Hitching a ride on Takahashi’s boat, the team then moved to where the wooden boat had been tied up. While handling the yacht’s wheel, Takahashi suddenly stopped the boat and pointed to the nearby tetrahedral concrete structures used to prevent erosion. His finger pointed to a white rope that was wrapped around one of the grey structures. “That’s where the wooden boat was tied up. It had Korean letters on it.”

“The weather then was so bad that it was amazing that the boat was discovered before it sank. The back of the boat was torn up but the rest of it looked fine. I didn’t think it had just washed up on shore because of that. I suspected it was used by espionage agents […] There was a light bulb attached to a wooden stake inside the boat so it looked like a squid fishing boat, but I couldn’t really tell, so I was a bit scared,” he remarked as he stared at the seawall.

Japanese people visit to pay respects to North Korean remains

There were Japanese residents the Daily NK team met who expressed sadness that North Korean fishermen had braved the high seas only to end up with their bodies washed up on Japanese shores. They also expressed sorrow that the corpses were unable to be returned home to their families. The Dosenji Temple in Oga, Agita Prefecture, currently houses the remains of the fishermen. Agita Prefecture incinerated the bodies that officials were unable to identify and has given the responsibility for caring for some of the remains to the Dosenji Temple.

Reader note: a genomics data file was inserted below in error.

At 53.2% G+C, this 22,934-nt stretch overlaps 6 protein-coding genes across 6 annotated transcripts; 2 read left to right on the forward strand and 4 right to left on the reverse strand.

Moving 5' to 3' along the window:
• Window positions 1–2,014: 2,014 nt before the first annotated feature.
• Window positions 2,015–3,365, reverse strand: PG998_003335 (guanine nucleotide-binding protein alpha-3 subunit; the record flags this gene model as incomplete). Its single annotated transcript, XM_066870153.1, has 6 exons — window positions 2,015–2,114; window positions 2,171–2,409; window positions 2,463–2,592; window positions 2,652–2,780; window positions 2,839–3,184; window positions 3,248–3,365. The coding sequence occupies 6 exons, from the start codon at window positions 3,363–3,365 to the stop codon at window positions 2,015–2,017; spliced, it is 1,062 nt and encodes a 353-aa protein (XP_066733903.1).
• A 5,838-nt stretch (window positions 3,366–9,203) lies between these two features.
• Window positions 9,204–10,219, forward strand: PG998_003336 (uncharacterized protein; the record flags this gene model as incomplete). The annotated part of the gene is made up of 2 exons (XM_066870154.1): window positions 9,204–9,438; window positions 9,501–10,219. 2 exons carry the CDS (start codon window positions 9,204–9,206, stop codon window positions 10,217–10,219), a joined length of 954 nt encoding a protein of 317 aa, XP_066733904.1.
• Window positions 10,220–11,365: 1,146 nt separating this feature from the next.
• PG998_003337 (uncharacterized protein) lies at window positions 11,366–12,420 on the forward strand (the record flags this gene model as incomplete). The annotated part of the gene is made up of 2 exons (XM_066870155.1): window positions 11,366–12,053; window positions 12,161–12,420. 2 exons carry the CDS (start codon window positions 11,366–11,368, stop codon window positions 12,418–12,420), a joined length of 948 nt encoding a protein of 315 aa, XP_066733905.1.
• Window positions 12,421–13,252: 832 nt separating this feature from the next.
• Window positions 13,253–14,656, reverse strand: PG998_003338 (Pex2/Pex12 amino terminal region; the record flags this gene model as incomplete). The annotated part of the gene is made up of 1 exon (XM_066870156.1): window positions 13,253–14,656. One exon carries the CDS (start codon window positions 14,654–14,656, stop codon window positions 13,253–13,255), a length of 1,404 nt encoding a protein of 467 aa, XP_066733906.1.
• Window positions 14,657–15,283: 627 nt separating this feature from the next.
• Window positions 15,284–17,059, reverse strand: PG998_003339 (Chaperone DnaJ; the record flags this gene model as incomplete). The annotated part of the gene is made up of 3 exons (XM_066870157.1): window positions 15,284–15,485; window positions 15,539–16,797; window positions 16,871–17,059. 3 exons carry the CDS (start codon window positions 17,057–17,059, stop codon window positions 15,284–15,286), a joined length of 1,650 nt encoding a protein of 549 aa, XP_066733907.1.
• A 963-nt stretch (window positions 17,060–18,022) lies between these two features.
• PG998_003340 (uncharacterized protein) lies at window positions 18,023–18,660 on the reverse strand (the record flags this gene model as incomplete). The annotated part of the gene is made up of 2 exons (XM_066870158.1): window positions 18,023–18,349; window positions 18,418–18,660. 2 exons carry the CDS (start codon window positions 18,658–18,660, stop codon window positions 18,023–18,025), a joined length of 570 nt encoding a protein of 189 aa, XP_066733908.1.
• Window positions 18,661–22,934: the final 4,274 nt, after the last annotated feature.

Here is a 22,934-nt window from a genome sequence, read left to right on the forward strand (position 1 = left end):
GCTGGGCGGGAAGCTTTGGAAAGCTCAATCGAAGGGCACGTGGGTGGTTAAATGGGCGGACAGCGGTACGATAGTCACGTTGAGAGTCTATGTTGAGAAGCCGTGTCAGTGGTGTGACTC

The presiding monk of the temple since 2003, Gojima Ryosen (62), told Daily NK, “When we tell villagers who come to the temple about the remains of the fishermen, they pray for them […] Japanese-Koreans and Japanese people know that we have the remains here and sometimes come to say they want to help. We have also received letters and money from around 20 people.”

When the Daily NK team visited the temple, there was a green alcohol bottle with familiar writing sitting on top of the altar where the remains were. A Japanese-Korean had brought South Korean soju to the temple and placed it there after hearing about the deaths of the fishermen. “A Japanese person came here last winter with the remains of a family member, but there was no place to put them […] When I told him that the remains of North Koreans were here, he understood what I meant and expressed hope that they would find peace. It really warmed my heart.”